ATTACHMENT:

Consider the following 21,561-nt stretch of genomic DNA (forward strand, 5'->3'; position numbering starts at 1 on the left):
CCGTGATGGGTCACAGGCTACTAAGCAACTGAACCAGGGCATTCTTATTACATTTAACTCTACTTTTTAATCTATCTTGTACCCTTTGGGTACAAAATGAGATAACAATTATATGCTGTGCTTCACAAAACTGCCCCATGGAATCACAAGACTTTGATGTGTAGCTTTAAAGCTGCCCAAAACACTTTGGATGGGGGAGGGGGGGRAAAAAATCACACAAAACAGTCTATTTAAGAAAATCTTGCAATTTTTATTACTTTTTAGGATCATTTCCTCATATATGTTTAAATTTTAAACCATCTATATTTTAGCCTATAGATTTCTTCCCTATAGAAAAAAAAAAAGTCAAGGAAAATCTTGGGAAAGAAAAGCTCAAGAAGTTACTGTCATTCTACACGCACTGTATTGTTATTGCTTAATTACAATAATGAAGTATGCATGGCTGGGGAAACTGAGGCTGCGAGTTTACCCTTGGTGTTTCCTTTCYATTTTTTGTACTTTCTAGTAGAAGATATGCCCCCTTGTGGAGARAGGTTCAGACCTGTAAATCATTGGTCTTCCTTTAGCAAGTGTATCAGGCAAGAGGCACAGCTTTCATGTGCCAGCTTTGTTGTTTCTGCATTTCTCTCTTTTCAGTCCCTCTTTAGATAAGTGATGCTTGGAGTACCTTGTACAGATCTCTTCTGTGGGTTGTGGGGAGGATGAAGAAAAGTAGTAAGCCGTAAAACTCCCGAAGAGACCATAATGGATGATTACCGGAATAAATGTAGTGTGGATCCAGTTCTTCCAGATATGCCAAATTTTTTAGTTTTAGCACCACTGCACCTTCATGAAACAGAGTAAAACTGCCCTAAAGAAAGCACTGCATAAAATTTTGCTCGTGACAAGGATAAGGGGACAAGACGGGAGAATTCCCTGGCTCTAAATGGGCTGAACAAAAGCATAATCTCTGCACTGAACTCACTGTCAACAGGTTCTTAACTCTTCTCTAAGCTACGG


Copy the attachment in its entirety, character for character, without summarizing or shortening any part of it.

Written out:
Consider the following 21,561-nt stretch of genomic DNA (forward strand, 5'->3'; position numbering starts at 1 on the left):
CCGTGATGGGTCACAGGCTACTAAGCAACTGAACCAGGGCATTCTTATTACATTTAACTCTACTTTTTAATCTATCTTGTACCCTTTGGGTACAAAATGAGATAACAATTATATGCTGTGCTTCACAAAACTGCCCCATGGAATCACAAGACTTTGATGTGTAGCTTTAAAGCTGCCCAAAACACTTTGGATGGGGGAGGGGGGGRAAAAAATCACACAAAACAGTCTATTTAAGAAAATCTTGCAATTTTTATTACTTTTTAGGATCATTTCCTCATATATGTTTAAATTTTAAACCATCTATATTTTAGCCTATAGATTTCTTCCCTATAGAAAAAAAAAAAGTCAAGGAAAATCTTGGGAAAGAAAAGCTCAAGAAGTTACTGTCATTCTACACGCACTGTATTGTTATTGCTTAATTACAATAATGAAGTATGCATGGCTGGGGAAACTGAGGCTGCGAGTTTACCCTTGGTGTTTCCTTTCYATTTTTTGTACTTTCTAGTAGAAGATATGCCCCCTTGTGGAGARAGGTTCAGACCTGTAAATCATTGGTCTTCCTTTAGCAAGTGTATCAGGCAAGAGGCACAGCTTTCATGTGCCAGCTTTGTTGTTTCTGCATTTCTCTCTTTTCAGTCCCTCTTTAGATAAGTGATGCTTGGAGTACCTTGTACAGATCTCTTCTGTGGGTTGTGGGGAGGATGAAGAAAAGTAGTAAGCCGTAAAACTCCCGAAGAGACCATAATGGATGATTACCGGAATAAATGTAGTGTGGATCCAGTTCTTCCAGATATGCCAAATTTTTTAGTTTTAGCACCACTGCACCTTCATGAAACAGAGTAAAACTGCCCTAAAGAAAGCACTGCATAAAATTTTGCTCGTGACAAGGATAAGGGGACAAGACGGGAGAATTCCCTGGCTCTAAATGGGCTGAACAAAAGCATAATCTCTGCACTGAACTCACTGTCAACAGGTTCTTAACTCTTCTCTAAGCTACGG